Oudolf Garden

April in the north of the Netherlands is early for garden visits. As you can see by the photographs, very little was in bloom.

Early Spring Hummelo
Early Spring Hummelo
Early spring, Oudolf garden
Early spring, Oudolf garden

But, as I often say, it is always a pleasure to be in a garden, and having visited a number of Oudolf gardens in bloom, and having studied his books (Dream Plants for the Natural Garden,  Landscapes in Landscapes, Designing with Plants, Plant Designs/ Gardens in Time and Place, and the recently published Planting: A New Perspective), I could imagine the garden in bloom. Even more, I could experience what few chose to experience, the bare bones of a garden. So, what I wanted to get from my visit to the Oudolf garden (in addition to paying hommage) was  a  sense of how the plants were put together – to gain a sense of the structure of the garden and the flow of the plants.

A round yew hedge
A round yew hedge

The garden is a long rectangle,

View of front garden
View of front garden

View of Oudolf Garden

Apple Tree
Apple Tree

IMG_9974

bordered with impressively shaped mixed hedges.

Mixed Hedges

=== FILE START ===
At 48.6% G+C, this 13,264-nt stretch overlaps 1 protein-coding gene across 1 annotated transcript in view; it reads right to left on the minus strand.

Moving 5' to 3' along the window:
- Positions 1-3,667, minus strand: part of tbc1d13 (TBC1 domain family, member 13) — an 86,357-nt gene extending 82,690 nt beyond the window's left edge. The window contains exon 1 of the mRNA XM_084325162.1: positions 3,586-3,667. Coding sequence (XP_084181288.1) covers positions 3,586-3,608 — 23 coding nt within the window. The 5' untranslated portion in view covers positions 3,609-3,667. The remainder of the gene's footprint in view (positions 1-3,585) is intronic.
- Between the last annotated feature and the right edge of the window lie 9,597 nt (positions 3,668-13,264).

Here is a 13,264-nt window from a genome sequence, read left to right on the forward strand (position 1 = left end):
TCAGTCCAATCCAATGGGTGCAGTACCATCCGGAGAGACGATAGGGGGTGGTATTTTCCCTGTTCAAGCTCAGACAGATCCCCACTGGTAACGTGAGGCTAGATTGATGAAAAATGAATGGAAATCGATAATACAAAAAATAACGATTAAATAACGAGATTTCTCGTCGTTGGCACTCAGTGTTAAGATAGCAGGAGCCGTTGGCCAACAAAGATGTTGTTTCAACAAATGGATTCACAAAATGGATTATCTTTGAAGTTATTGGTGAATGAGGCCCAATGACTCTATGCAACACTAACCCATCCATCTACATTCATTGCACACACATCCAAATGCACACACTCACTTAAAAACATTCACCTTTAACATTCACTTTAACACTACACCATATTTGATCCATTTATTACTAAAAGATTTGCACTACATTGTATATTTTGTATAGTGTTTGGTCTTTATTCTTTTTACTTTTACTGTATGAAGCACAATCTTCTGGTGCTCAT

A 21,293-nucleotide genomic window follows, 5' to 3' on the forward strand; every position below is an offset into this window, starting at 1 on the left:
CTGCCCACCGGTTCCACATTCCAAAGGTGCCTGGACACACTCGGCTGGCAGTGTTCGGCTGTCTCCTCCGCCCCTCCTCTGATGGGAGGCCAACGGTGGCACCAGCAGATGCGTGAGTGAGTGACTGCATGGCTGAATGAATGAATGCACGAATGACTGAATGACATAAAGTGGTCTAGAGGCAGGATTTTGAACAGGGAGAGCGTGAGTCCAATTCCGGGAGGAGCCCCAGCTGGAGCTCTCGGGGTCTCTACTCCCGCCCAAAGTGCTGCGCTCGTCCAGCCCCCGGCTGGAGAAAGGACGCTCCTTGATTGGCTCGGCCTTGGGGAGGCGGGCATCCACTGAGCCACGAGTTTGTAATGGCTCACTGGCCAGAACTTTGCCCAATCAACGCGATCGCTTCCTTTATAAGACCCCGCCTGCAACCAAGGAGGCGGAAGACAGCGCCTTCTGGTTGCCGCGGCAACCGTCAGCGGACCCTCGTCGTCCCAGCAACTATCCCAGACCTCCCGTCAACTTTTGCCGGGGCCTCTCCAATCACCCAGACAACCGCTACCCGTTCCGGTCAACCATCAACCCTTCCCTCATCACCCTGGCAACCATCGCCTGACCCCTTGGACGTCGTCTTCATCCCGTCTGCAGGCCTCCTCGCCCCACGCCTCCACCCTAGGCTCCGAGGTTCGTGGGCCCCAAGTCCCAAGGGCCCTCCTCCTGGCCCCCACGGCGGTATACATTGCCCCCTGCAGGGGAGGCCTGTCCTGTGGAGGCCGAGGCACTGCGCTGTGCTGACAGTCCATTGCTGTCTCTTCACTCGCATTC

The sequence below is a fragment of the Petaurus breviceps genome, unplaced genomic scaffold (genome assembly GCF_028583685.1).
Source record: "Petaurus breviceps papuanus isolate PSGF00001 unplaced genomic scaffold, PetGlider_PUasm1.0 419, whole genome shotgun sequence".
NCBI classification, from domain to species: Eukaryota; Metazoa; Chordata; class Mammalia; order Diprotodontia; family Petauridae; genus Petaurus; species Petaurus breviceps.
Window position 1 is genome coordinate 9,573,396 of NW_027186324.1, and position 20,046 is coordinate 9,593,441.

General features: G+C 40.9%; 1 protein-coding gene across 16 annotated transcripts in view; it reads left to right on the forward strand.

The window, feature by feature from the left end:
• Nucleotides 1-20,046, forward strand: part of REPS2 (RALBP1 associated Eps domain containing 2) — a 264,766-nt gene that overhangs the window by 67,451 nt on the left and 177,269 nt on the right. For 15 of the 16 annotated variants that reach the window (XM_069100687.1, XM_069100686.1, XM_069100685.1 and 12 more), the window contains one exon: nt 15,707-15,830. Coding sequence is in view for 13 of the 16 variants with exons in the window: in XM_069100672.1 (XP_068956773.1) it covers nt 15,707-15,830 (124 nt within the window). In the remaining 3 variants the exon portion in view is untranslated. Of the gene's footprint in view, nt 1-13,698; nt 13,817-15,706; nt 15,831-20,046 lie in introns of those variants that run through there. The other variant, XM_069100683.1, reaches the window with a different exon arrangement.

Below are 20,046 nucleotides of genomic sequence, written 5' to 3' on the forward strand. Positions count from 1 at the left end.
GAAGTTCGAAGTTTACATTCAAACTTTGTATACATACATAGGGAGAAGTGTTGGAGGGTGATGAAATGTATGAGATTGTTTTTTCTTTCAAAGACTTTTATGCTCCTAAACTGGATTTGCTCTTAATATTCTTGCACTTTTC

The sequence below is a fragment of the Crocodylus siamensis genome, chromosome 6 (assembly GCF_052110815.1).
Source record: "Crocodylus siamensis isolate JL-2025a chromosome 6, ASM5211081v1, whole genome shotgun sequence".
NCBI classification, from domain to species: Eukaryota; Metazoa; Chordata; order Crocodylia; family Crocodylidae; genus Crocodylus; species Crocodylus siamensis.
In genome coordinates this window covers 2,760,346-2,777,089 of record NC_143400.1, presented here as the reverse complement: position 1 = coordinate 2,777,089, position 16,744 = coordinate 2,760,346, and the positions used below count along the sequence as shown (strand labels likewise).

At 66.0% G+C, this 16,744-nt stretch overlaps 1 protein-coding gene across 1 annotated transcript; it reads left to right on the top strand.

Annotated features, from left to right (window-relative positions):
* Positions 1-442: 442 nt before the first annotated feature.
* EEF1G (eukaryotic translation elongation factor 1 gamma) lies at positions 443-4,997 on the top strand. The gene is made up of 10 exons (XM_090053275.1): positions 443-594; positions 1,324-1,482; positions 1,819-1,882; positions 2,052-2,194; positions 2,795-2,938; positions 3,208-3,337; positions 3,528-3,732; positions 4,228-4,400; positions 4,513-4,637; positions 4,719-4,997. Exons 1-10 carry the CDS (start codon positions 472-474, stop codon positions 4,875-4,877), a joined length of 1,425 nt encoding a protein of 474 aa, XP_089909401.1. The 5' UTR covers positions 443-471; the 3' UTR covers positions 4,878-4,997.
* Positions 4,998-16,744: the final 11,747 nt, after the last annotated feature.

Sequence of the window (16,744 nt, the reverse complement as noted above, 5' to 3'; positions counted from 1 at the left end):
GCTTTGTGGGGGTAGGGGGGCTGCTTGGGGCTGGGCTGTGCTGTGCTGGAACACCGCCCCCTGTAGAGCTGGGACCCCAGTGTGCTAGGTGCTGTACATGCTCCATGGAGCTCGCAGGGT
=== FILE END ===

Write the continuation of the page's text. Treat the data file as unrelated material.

Mixed Hedges
Entrance to the Oudolf Garden Lined with a Mixed Hedge
Entrance to the Oudolf Garden Lined with a Mixed Hedge

Within the hedges large areas are devoted to perennials, as one would expect from the garden of a designer who champions perennials, very little grass, hardscaped paths, a number of outbuildings (whose function I couldn’t be sure).

Charming outbuildings
Charming outbuildings
Shed where coffee was served
Shed where coffee was served

By April 2012 the famously iconic shaped yew hedges had succumbed to rot from flooding  and were gone; where they once stood in the front garden was now devoted to – yes! – perennials. Also, the nursery which Anja and Piet had run for many years was gone, replaced by the studio and the trial garden. As interesting as it was to see what was planted in the established front garden, it was perhaps more interesting  to see what is planted in the trial gardens behind the house, in front of the new studio. Here I could see which plants Oudolf was testing to use in future projects, if they passed his requirements.

Looking toward the trial garden